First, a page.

How much do you really pay to drive that broken-down, clattering piece of metal you call a car? What about drivers behind the wheels of sleek, black, leather-clad SUVs with special tush-warmers? Although your mileage will vary, you can get a pretty good idea of the average cost of car ownership from a recent AAA report.

The study shows that many drivers won't benefit much this year even if gas prices stay low (and they probably won't). That's because lower prices at the pump are offset by higher costs for insurance, financing, licensing, registration, and taxes.

The net result: Drivers pay, on average, about 52 cents per mile for their car. Driving an average of 15,000 miles each year, that amounts to $7,823 every year. By using the report and an included worksheet, you can calculate whether your annual costs fall close to the average.

The study tries to capture all of the costs of car ownership, from fuel, maintenance, and tires to costs for insurance, depreciation, financing, and the myriad government obligations for registration and taxes. But there's some good news: If you delve into the details of the report, you'll find a few ways to shrink your costs.

Drive a smaller car. Car manufacturers like Ford (NYSE:F), Toyota (NYSE:TM), and General Motors (NYSE:GM) prefer that car buyers drive bigger models, since their profit margins are generally wider. However, from the driver's perspective, you can save a lot by bucking the trend and going small.

The 52 cents per mile that the average driver spends roughly correlates to the cost of owning a medium-sized sedan. The researchers used typical cars like the Chevy Impala, Honda Accord, and Toyota Camry to estimate costs. If Joe Driver upgraded to a large sedan -- a Chrysler 300, Buick Lucerne, or Nissan Maxima -- he'd pay 63 cents per mile, or about 20% more.

However, if Joe follows the advice of his friend, Floyd Fool, he could cut his costs a lot. Driving something like the Ford Focus, Honda Civic, Nissan Sentra, or Toyota Corolla would cost him just 41 cents per mile.

If either of our motoring men opted to trade in his sedan for a bigger vehicle, like a minivan or a sport-utility vehicle, he'd see his costs rise significantly. A minivan costs 58 cents per mile to operate, and a four-wheel-drive SUV costs 67 cents, or almost $10,000 per year.

Drive less. Shrink your commute or take the bus on occasion, and you'll see your annual costs shrink. You can reduce the $7,823 that it costs on average to drive 15,000 miles each year to $6,214 by driving only 10,000 miles per year. Obviously, you'll save on gas. But researchers also assumed that a big hunk of your savings stems from maintaining more of your car's value over the years if you drive it less often.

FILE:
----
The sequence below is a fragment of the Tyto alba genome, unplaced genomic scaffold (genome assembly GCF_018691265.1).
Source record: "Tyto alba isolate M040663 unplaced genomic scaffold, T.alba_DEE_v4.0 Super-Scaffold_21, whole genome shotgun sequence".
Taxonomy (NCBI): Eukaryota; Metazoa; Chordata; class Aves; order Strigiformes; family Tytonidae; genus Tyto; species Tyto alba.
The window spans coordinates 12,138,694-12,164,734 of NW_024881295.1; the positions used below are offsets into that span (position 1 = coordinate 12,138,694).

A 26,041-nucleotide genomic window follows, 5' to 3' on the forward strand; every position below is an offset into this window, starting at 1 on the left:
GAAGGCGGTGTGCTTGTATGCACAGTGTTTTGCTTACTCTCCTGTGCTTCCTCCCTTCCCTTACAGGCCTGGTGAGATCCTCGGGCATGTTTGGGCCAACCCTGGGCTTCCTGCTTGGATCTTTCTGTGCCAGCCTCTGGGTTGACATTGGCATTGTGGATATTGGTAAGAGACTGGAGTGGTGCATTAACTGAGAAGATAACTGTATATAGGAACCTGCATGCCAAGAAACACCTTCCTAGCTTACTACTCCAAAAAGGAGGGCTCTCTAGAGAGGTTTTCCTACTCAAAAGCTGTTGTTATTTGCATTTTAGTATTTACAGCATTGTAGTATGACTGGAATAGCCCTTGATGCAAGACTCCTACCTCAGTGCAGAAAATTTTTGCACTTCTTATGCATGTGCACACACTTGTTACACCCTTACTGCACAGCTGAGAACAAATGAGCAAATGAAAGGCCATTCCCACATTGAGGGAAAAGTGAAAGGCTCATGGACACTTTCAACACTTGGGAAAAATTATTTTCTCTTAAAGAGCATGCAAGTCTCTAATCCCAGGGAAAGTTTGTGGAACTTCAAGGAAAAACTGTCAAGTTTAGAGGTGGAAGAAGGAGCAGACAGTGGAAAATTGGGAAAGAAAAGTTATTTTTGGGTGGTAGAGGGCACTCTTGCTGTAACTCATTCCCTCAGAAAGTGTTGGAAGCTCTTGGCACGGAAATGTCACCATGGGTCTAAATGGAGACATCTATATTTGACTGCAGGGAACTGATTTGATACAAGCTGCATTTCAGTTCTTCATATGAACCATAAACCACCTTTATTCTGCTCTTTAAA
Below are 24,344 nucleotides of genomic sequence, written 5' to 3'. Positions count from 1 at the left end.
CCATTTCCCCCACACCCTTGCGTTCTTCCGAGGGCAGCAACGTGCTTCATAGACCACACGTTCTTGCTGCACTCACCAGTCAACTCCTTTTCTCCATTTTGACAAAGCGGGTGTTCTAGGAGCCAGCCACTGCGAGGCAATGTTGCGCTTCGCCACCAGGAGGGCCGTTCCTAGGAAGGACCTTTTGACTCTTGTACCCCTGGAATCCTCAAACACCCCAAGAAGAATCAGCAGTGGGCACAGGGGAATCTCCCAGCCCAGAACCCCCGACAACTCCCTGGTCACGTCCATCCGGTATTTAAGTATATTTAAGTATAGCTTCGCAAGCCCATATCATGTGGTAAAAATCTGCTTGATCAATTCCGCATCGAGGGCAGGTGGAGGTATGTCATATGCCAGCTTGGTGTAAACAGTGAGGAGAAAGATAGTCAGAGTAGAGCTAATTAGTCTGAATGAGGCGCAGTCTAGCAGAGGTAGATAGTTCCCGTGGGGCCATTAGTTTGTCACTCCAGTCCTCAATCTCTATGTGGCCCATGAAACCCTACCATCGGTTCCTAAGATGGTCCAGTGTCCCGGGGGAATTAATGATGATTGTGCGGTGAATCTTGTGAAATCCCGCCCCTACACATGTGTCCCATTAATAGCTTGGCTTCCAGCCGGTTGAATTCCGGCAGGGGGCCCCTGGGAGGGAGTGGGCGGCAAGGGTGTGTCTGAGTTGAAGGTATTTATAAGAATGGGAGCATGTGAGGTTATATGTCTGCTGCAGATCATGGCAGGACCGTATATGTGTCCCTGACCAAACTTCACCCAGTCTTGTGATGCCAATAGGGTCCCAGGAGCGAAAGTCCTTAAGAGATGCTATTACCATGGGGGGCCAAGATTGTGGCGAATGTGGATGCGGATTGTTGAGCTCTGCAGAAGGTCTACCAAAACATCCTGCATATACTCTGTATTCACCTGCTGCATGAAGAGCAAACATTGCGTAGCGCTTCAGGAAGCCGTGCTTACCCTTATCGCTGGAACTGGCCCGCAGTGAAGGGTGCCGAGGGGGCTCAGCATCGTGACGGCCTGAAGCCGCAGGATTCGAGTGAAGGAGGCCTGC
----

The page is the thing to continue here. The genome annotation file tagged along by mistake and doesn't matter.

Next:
Increase your insurance deductible.  The study envisions that you're a 47-year-old man with a good driving record who carries insurance with a $500 deductible for collision and a $100 deductible for comprehensive coverage. Raise either or both of those deductibles, and you can save significantly on your insurance costs. (Make sure to set aside some of your insurance savings in a safe place where you won't spend it, just in case you need to come up with that deductible in the event of an accident.) Of course, if you're a reckless 21-year-old speed demon, your overall insurance costs may be a tad higher.

Buy used. The study assumes that you purchase a new vehicle and drive it for five years. That means the cost of depreciation -- the amount of value your car loses each year as it transforms from a shiny new car into a used, slightly dinged, pre-owned vehicle -- is figured in. If you're looking for a new car, do some research on the vehicle's expected depreciation. In most cases, you'll pay a lot less for a used model, even if it's only a year or two old.

Buy with cash. The researchers assumed you bought this new car with a five-year loan at 6% interest and a 10% down payment. You can eliminate the costs of financing by avoiding a loan altogether and purchasing your car with cash. If that seems as much as a dream as owning a flashy red convertible, you can still shrink your financing costs by saving for a bigger down payment or shortening your loan term. Do both, and you might really slice your financing costs.

Keep reading for more Foolish advice about buying a car:

Fool contributor Mary Dalrymple welcomes your feedback. She doesn't own shares of the companies mentioned in this article. The Motley Fool has a disclosure policy.